A similar logic applies to more advanced instruction sets, such as sewing patterns. Take for example this sewing pattern published by the Washington Post.
Copyright law does not in any way give the Washington Post the ability to stop others from making and selling masks based on this pattern. It does give the Washington Post the ability to stop others from plagiarizing the linked article, because the article as a while is a creative work that is protected by copyright. In other words, WP can copyright the text and images in the instructions. If these were to be present (and they are not), it could also copyright the specific graphics used on the pattern, if those graphics were independently copyrightable. It is notable that even this protection is subject to important limitations, such as fair use.
This distinction has important implications for mask-makers. When designs, sewing patterns and instructions are distributed privately or freely on the Internet, the maker will not be able to stop others from using this information to create their own version of that particular mask or any variations thereof. If the creator believes that their particular approach is extremely novel, the creator should consider keeping that information private, or exploring options under patent law.
However, when the author of an independently copyrightable work sees their work used in the design of a mask, action under copyright law will be possible. In summary, take the picture below:
In the United States:
- Distributing the above picture requires permission from the author (In this case, through a license from Shutterstock)
- The floral and other patterns on the mask might be subject to copyright, but makers can avoid this issue by creating their own pattern or using patterns that are explicitly free to use without attribution.
- Anyone could legally make and sell these masks based on looking at the picture, or based on instructions published by someone on the Internet.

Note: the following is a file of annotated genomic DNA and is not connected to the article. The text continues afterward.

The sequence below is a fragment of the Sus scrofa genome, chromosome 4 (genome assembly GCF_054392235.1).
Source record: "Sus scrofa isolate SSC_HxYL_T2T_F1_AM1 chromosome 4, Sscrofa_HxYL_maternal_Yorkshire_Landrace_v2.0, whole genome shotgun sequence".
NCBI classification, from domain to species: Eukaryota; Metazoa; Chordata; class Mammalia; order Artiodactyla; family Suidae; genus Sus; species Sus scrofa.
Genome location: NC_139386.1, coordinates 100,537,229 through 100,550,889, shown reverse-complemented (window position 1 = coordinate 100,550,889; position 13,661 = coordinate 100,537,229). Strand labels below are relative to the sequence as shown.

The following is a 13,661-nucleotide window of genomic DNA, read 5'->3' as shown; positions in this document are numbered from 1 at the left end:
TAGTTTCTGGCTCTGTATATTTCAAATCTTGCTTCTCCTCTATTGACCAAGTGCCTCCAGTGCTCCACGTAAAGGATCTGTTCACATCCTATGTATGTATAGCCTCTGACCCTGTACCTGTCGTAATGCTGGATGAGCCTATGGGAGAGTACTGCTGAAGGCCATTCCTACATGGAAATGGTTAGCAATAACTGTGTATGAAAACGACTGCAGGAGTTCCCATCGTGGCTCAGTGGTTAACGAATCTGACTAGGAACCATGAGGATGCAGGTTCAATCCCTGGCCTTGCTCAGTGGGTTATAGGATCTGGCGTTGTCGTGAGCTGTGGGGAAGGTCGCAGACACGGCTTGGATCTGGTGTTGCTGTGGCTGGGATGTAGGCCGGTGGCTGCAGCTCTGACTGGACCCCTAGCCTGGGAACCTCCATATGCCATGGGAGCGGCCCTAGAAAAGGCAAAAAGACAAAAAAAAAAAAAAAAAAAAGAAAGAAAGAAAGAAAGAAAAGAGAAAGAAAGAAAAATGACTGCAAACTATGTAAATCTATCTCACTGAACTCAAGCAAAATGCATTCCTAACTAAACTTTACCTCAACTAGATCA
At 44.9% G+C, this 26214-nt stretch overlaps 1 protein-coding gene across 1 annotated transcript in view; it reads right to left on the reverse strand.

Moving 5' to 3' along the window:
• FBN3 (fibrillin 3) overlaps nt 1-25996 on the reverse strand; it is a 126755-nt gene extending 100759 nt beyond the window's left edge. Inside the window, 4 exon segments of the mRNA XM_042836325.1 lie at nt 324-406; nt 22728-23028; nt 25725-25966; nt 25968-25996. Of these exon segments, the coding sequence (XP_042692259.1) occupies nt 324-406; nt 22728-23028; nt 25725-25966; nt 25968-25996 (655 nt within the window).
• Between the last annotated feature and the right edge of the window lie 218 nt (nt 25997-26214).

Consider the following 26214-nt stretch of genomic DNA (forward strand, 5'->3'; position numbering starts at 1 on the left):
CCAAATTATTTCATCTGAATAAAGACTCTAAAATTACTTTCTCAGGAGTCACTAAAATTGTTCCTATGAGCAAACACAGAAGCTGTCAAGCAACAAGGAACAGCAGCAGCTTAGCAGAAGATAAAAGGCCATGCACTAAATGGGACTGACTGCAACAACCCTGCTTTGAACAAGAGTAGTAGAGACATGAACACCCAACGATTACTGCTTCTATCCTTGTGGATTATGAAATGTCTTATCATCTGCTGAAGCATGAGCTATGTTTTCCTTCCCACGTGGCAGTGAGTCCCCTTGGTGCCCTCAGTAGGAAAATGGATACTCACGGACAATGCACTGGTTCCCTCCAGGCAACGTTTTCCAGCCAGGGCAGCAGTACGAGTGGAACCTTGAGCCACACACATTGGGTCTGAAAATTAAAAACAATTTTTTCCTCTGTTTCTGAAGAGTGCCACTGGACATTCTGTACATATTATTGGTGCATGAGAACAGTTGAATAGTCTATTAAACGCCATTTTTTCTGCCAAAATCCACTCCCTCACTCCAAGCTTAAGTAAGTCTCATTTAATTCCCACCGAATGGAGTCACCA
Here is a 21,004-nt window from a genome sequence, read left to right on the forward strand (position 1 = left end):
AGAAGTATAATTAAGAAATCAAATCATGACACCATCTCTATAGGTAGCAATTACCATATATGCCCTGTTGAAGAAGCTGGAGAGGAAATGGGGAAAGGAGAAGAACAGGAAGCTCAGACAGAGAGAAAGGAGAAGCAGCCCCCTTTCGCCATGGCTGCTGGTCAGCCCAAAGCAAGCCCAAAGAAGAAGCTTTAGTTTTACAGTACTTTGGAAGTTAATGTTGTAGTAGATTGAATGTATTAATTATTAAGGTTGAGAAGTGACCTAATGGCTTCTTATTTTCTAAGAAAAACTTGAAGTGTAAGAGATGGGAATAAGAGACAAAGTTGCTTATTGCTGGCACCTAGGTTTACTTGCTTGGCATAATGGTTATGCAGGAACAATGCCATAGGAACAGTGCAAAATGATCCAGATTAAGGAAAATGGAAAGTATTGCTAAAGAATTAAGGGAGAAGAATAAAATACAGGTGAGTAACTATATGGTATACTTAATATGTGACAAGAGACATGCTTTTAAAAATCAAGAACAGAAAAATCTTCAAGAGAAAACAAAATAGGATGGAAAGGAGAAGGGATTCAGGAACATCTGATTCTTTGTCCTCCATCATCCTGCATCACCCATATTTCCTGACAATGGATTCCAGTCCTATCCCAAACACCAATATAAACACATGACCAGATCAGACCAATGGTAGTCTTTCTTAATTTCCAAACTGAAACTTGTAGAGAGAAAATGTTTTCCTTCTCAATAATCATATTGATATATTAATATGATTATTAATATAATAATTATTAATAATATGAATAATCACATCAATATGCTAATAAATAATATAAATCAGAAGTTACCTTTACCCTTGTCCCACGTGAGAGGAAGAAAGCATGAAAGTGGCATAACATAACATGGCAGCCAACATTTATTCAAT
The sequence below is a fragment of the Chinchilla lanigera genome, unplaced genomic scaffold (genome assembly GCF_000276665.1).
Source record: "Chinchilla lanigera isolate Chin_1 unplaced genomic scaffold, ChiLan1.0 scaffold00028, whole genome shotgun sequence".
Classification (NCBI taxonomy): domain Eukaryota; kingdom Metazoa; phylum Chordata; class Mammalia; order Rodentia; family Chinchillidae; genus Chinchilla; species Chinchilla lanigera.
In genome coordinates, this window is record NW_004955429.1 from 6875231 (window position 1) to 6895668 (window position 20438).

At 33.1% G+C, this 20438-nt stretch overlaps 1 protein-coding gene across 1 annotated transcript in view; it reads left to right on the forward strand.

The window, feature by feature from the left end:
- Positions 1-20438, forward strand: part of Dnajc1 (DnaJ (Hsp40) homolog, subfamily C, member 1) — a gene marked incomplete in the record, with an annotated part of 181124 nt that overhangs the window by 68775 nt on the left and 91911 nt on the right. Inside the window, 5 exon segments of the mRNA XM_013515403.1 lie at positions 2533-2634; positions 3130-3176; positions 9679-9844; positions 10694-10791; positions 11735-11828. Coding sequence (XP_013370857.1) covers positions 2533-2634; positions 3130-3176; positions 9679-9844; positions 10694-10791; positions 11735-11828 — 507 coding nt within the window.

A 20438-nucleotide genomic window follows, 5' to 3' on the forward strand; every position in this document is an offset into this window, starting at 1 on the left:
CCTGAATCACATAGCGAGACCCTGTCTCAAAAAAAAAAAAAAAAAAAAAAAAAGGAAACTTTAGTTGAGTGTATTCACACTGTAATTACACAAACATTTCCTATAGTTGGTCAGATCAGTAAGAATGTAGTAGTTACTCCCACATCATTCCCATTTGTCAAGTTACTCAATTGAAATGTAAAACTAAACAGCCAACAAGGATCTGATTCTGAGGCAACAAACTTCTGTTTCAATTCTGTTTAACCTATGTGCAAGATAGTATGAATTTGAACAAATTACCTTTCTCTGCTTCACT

- The distribution of more advanced designs may be restricted by the presence of patents and trademarks - this is covered below.
Patent law: Protecting novel ways of manufactoring masks
US Patent Law may provide options to the inventors of new and better ways to produce masks. The patent statute, 35 USC 101 tells us that any:
“new and useful process, machine, manufacture, or composition of matter, or any new and useful improvement thereof is eligible for patent protection.”
Certain mask designs can definitely fit that category. For example, this 3M patent US8066006B2 was granted for a "Filtering face-piece respirator having nose clip molded into the mask body":
In other words, patents may be an important restricting factor in the creation and distribution of masks, and makers should be aware of any non-expired patents and prior art in the field. Makers seeking to protect a novel mask design can take this route, but will have to navigate the many already-existing patents in the space.
Trademark law: Protecting the brand under which masks are distributed
A third way in which intellectual property law constrains the distribution of masks is through trademark law. Trademark law protects distinguished marks in order to avoid confusions between brands. For example, as a result of trademark law, no distributor can buy a set of masks and brand them as "3M". However, this does not prevent the distributor from distributing masks under an entirely different brand, as long as that distributor does not violate copyright and patent law.
It is notable that to the extent that a certain brand becomes mainstream, it is at risk of losing its protection as a trademark. When a product's name becomes so attached to the product that it's considered generic - think kleenex and xerox - trademark protection no longer applies. It is for this reason that companies such as Velcro have to make funny videos such as this one, to remind the public that Velcro is a trademark, and "hook and loop" is the general product category:
In conclusion, intellectual property law provides some options, but these are generally limited and require effort and expense, such as through the filing of a patent, assuming the work actually meets the legal thresholds.